On Wednesday night, the White House announced that the Washington Performing Arts Society is among the recipients of the 2012 National Medal of the Arts -- for, according to the citation, “bringing world-class performances to our Nation’s capital.”

WASHINGTON, DC: This school visit bythe cellist Yo-Yo Ma and the dancer Damian Woetzel in December, 2012 was one of many educational activities of the Washington Performing Arts Society, which has just been announced as a recipient of a 2012 National Medal of the Arts. (Photo by Bill O'Leary/The Washington Post) (Bill O'Leary/WASHINGTON POST)

“From concert-hall premieres to in-school workshops, WPAS has drawn renowned artists to the Washington community and inspired generations of young performers to follow their passions,” the citation continues, possibly slightly hazy on the use of “premiere” (though WPAS has certainly presented a number of them), but showing a good spirit.

President Obama will award the medal in the East Room of the White House on Wednesday, July 10th.

The National Medal for the Arts is this country’s highest national award for artists and supporters of the arts. It’s been awarded annually since 1985. While a number of prominent arts patrons, including large corporations, have been honored in the past, the medal has only been awarded a handful of times to a presenting organization, including Young Audiences, the Steppenwolf Theater Company, the University of Idaho’s Lionel Hampton International Jazz Festival, and the dance festival Jacob’s Pillow. WPAS appears to be the first classical music presenter to be so honored.

Renée Fleming, the soprano, is among the other honorees, “for her contributions to American music.” The citation notes her “adventurous repertoire spanning opera and the classical tradition to jazz and contemporary pop.” The other musicians honored this year are Herb Alpert and Allen Toussaint. The artist Ellsworth Kelly, playwright Tony Kushner, director George Lucas, and comedian/actress Elaine May are also among the 12 honorees.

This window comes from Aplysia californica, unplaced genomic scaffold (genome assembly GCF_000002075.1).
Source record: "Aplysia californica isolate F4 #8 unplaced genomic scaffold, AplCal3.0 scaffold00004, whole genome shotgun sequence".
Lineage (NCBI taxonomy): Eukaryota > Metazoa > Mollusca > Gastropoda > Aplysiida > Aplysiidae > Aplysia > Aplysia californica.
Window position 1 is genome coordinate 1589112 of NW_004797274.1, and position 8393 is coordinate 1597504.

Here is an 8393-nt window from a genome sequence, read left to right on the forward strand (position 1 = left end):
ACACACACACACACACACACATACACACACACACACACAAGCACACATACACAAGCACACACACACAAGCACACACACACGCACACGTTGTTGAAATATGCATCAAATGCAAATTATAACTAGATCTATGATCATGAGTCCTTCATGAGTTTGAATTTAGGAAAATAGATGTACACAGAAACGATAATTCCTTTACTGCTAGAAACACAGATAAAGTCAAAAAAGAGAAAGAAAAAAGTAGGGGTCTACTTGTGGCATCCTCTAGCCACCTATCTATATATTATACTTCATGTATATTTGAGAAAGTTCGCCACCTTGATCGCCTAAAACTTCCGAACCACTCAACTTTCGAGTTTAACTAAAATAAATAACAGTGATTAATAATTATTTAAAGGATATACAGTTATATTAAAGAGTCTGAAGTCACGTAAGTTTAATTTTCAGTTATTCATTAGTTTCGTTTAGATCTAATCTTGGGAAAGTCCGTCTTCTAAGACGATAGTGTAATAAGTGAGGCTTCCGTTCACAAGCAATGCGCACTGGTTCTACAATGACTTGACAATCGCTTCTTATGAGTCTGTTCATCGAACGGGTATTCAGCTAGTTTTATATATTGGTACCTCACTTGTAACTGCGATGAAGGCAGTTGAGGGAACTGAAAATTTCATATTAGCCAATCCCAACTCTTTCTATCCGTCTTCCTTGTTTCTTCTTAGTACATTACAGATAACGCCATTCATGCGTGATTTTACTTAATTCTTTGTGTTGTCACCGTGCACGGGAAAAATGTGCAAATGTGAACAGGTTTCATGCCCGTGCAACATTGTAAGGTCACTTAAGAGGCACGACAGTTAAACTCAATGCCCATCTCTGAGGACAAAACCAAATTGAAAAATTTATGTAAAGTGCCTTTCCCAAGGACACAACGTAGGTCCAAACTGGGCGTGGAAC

The medal comes at a time of change for WPAS, which recently hired a new president and CEO: Jenny Bilfield took over in April after the 10-year tenure of Neale Perl. Since Bilfield has not yet had time to put her own stamp on the organization, the award reflects the achievements of Perl’s administration, during which time WPAS considerably ramped up its educational activities and presented a lot of big names and a lot of names on their way to becoming big.

Edited to add: “This honor is indescribably poignant for an organization that has dedicated itself to the arts for 48 years,” Bilfield said in an e-mail statement. “The students, teachers, artists, audiences, and supporters who have contributed to the strength and reach of our arts education programs and performances stand shoulder-to-shoulder in sharing in this distinction.  I have always had deep respect for the vision and work of my predecessors,  founder Patrick Hayes, Doug Wheeler, and Neale Perl.  It is a privilege to work with WPAS’s extraordinary board and staff to chart our organization’s future.”